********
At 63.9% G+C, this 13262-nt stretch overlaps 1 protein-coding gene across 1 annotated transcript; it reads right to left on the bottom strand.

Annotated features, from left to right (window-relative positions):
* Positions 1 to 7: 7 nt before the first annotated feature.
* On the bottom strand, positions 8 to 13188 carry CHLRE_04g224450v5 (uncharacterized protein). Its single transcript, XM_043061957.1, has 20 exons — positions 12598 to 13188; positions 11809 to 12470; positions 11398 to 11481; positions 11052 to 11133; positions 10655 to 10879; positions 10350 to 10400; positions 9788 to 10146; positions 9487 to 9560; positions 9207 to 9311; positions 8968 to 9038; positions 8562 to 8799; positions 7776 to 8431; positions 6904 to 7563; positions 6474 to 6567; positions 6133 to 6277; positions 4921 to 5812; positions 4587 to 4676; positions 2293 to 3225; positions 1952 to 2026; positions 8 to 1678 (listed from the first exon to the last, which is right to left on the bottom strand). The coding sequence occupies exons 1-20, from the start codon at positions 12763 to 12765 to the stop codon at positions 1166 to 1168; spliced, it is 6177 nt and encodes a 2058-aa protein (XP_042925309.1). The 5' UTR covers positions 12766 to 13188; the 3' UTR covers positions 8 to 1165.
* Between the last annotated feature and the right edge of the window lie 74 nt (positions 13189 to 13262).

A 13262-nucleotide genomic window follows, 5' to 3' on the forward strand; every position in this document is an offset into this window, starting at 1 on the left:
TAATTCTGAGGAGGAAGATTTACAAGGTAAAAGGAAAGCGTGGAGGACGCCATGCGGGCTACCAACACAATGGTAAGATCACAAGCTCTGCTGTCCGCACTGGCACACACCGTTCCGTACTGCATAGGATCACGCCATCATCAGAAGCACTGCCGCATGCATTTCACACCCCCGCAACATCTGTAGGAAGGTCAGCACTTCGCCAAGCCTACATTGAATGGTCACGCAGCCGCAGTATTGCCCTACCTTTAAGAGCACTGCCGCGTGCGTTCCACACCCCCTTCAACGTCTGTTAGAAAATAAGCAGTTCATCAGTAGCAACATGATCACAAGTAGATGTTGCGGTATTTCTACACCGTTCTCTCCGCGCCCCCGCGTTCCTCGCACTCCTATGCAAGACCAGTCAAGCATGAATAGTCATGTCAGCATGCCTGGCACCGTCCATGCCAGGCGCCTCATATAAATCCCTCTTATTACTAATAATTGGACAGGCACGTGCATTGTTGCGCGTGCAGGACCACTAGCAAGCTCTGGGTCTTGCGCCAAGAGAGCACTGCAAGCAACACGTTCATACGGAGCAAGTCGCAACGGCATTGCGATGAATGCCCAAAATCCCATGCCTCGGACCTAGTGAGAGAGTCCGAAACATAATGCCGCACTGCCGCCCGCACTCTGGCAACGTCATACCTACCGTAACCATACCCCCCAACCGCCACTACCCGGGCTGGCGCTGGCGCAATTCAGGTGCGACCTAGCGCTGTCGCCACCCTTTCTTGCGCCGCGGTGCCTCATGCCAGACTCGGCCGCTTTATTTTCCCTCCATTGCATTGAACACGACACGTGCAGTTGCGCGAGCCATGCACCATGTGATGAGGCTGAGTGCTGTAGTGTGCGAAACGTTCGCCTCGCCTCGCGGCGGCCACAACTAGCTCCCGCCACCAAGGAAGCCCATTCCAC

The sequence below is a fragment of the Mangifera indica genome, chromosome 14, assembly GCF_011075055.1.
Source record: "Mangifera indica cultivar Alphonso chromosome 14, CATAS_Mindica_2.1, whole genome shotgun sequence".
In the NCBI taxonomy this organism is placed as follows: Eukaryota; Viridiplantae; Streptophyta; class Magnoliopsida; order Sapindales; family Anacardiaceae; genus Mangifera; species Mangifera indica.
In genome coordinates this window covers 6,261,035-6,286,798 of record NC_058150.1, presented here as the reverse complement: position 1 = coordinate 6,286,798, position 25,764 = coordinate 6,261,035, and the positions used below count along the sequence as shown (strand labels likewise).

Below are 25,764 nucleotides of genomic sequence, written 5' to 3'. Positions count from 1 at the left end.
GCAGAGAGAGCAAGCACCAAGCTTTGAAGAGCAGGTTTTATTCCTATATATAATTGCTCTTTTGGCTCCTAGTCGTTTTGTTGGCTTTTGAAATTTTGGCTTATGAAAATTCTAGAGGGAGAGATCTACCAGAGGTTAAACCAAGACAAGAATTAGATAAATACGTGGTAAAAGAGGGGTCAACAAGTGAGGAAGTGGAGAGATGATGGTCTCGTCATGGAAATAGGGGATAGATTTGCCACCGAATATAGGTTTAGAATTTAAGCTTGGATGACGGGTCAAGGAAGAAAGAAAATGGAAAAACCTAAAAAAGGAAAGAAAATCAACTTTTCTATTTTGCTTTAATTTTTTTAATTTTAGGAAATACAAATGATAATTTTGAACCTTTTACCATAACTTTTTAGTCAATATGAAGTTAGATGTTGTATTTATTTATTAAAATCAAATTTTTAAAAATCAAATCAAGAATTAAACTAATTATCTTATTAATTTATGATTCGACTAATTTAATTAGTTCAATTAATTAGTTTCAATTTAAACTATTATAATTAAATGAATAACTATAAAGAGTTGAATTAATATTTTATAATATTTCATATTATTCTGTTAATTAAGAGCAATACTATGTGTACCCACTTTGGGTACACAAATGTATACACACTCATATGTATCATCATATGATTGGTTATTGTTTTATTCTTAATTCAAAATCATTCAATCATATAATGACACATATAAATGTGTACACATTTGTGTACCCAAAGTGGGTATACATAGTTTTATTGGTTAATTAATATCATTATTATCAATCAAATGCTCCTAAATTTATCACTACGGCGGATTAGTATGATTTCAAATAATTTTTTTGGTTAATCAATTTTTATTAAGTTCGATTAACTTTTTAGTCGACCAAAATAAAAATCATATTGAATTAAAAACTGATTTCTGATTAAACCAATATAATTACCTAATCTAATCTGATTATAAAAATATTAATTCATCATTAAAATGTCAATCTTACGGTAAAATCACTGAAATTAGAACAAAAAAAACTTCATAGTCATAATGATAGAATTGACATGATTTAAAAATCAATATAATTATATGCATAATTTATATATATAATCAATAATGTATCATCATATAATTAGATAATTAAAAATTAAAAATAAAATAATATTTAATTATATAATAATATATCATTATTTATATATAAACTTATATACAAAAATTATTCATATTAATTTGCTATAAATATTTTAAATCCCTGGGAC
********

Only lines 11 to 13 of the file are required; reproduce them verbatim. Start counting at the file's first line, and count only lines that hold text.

In genome coordinates this window covers 6,261,035-6,286,798 of record NC_058150.1, presented here as the reverse complement: position 1 = coordinate 6,286,798, position 25,764 = coordinate 6,261,035, and the positions used below count along the sequence as shown (strand labels likewise).

Below are 25,764 nucleotides of genomic sequence, written 5' to 3'. Positions count from 1 at the left end.
GCAGAGAGAGCAAGCACCAAGCTTTGAAGAGCAGGTTTTATTCCTATATATAATTGCTCTTTTGGCTCCTAGTCGTTTTGTTGGCTTTTGAAATTTTGGCTTATGAAAATTCTAGAGGGAGAGATCTACCAGAGGTTAAACCAAGACAAGAATTAGATAAATACGTGGTAAAAGAGGGGTCAACAAGTGAGGAAGTGGAGAGATGATGGTCTCGTCATGGAAATAGGGGATAGATTTGCCACCGAATATAGGTTTAGAATTTAAGCTTGGATGACGGGTCAAGGAAGAAAGAAAATGGAAAAACCTAAAAAAGGAAAGAAAATCAACTTTTCTATTTTGCTTTAATTTTTTTAATTTTAGGAAATACAAATGATAATTTTGAACCTTTTACCATAACTTTTTAGTCAATATGAAGTTAGATGTTGTATTTATTTATTAAAATCAAATTTTTAAAAATCAAATCAAGAATTAAACTAATTATCTTATTAATTTATGATTCGACTAATTTAATTAGTTCAATTAATTAGTTTCAATTTAAACTATTATAATTAAATGAATAACTATAAAGAGTTGAATTAATATTTTATAATATTTCATATTATTCTGTTAATTAAGAGCAATACTATGTGTACCCACTTTGGGTACACAAATGTATACACACTCATATGTATCATCATATGATTGGTTATTGTTTTATTCTTAATTCAAAATCATTCAATCATATAATGACACATATAAATGTGTACACATTTGTGTACCCAAAGTGGGTATACATAGTTTTATTGGTTAATTAATATCATTATTATCAATCAAATGCTCCTAAATTTATCACTACGGCGGATTAGTATGATTTCAAATAATTTTTTTGGTTAATCAATTTTTATTAAGTTCGATTAACTTTTTAGTCGACCAAAATAAAAATCATATTGAATTAAAAACTGATTTCTGATTAAACCAATATAATTACCTAATCTAATCTGATTATAAAAATATTAATTCATCATTAAAATGTCAATCTTACGGTAAAATCACTGAAATTAGAACAAAAAAAACTTCATAGTCATAATGATAGAATTGACATGATTTAAAAATCAATATAATTATATGCATAATTTATATATATAATCAATAATGTATCATCATATAATTAGATAATTAAAAATTAAAAATAAAATAATATTTAATTATATAATAATATATCATTATTTATATATAAACTTATATACAAAAATTATTCATATTAATTTGCTATAAATATTTTAAATCCCTGGGAC